Without pretentious and overstated characters who annoy as well as inadvertently diverge your attention off the storyline, “Gone in the Night” has a few plot twists that would have helped it become something to watch. That’s if there’s nothing else on, of course.
Overall, this is one of the most poorly written scripts and most predictable films I’ve seen in a long time. Its genres are mystery and thriller but felt more like a bad 80s horror flick to me. I expected cast members Winona Ryder (Kath), Dermot Mulroney (Nicholas) and John Gallagher Jr. (Max) to give much more, but the script didn’t necessarily allow them the leeway to showcase their talents.
If I had to pick one, Mulroney did more with his character, a middle-aged man who finds himself in need of something he can’t get without help from an outside source.
Kath and her much younger boyfriend, Max, rent a cabin for the weekend. When they arrive, they find Al (Owen Teague) and Greta (Brianne Tju), who are even younger than Max, already there. Discord. Discord. Discord. They decide they all fit and that Kath and Max will stay overnight and leave in the morning.
The music and tension build, preparing you for an outcome that doesn’t ever come. In real life, Winona has done everything to look younger than her years. It’ll surprise you that she has taken a part that has her dress as if she’s in her eighties. Except for the fact that Kath can be a bit stuffy, the clothing doesn’t make sense with the role. It only fits if you want to believe that someone at the age of fifty is ancient and needs to do whatever it takes to look and stay young. Since the character of Kath had to feel bad about herself, director Eli Horowitz has her act prudish about playing a game called ‘Pillow Talkers.’ It whispers of sexual acts and revelation and everyone else, including her boyfriend, plays, having a good time. Of course, the old maid has to turn in instead of having fun. When Kath wakes the following day, Max isn’t in bed. In fact, he’s nowhere around. When she goes to find him, she finds a weeping Al. He tells her that the contentious and unlikable Greta ran off with the friendly and dunderheaded Max. Does that make sense? No, but Greta was flirting with Max during the game, so this isn’t too much of a shock.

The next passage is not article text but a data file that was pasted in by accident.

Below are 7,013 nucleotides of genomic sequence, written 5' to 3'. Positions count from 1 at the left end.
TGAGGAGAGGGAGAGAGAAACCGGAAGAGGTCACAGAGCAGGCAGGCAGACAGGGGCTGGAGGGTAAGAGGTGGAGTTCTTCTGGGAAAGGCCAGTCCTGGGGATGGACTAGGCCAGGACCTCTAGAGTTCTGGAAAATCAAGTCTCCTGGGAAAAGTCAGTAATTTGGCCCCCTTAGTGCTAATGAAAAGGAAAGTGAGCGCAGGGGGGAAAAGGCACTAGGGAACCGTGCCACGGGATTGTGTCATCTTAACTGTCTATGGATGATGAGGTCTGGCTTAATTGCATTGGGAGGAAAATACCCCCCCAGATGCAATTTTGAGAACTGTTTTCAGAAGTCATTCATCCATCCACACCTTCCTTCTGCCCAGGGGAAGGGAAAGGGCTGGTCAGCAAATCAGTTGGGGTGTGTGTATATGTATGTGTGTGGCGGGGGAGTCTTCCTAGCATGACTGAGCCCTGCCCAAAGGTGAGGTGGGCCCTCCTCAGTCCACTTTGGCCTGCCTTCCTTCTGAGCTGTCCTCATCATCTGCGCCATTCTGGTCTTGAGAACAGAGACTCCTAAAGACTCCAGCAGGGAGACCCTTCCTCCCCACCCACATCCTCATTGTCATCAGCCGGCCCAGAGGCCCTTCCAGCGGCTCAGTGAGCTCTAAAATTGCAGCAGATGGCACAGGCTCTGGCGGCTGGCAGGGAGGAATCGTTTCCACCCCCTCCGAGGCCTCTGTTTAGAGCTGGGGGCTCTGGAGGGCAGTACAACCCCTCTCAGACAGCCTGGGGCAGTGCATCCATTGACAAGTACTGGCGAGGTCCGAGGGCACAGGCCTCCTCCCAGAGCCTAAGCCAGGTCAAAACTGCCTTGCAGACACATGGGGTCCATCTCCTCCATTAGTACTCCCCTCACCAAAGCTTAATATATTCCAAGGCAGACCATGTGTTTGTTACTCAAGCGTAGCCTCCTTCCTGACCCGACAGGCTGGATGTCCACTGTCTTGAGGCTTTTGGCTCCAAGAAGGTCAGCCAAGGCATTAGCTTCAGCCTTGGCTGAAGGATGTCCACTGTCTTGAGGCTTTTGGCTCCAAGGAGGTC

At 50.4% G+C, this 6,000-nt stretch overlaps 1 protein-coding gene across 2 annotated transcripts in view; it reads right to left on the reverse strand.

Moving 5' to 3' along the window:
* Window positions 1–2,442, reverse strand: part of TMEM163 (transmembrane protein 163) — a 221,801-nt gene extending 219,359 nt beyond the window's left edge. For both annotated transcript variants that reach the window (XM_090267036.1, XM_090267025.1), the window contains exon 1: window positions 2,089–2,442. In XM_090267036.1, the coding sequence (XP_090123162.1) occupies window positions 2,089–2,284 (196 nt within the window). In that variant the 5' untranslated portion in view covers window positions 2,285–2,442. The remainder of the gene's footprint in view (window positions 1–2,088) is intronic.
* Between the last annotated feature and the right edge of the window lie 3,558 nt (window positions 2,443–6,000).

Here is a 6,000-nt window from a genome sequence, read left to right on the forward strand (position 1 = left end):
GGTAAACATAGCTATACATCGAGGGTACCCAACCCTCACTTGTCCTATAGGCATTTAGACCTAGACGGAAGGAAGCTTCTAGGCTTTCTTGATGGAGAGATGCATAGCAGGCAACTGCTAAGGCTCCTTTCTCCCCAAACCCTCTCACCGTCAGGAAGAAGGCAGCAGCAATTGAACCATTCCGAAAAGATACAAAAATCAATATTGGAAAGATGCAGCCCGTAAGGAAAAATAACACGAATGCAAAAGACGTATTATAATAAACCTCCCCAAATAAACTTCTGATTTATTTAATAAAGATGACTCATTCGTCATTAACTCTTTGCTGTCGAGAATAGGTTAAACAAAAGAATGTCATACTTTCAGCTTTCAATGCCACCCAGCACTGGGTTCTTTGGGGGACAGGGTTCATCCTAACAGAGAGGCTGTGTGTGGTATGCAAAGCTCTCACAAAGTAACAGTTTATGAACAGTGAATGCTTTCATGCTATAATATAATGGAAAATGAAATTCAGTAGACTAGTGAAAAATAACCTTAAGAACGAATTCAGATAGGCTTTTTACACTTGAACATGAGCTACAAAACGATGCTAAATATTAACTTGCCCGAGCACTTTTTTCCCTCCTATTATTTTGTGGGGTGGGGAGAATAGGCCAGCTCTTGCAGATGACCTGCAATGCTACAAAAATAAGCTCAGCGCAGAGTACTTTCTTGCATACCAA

At this point, you’re staying for the mystery of what happened to Max. Most of the dialogue, acting and Ryder’s facial expressions are bothersome. Luckily, Nicholas shows up just before you are about to leap. He and Kath have some sexual tension even though he’s about to help her find her missing lover and his new woman, but it helps. Much of the story is told through the use of flashbacks which can irritate a little, but it’s done well enough that you keep up. The amateur sleuth investigates, and we chomp at the bit. Well, we’re given pieces of information, so we’re supposed to.
I would have rated “Gone in the Night” more favorably because the movie does get creepy, but I just couldn’t. If the script had more elements of surprise, it could have been a better thriller. If it hadn’t looked so rough and ineffectual and had the characters been introduced so that you could have felt something for them, the film would have earned a greater score from this critic.
Gone In The Night
Directed by: Eli Horowitz
Written by: Matthew Derby and Eli Horowitz
Starring: Winona Ryder, John Gallagher Jr., Owen Teague, Brianne Tju, and Dermot Mulroney will be available on PVOD starting August 2nd.
Run Time: 90 minutes
Genres: Mystery, Thriller
Distributed by: Vertical Entertainment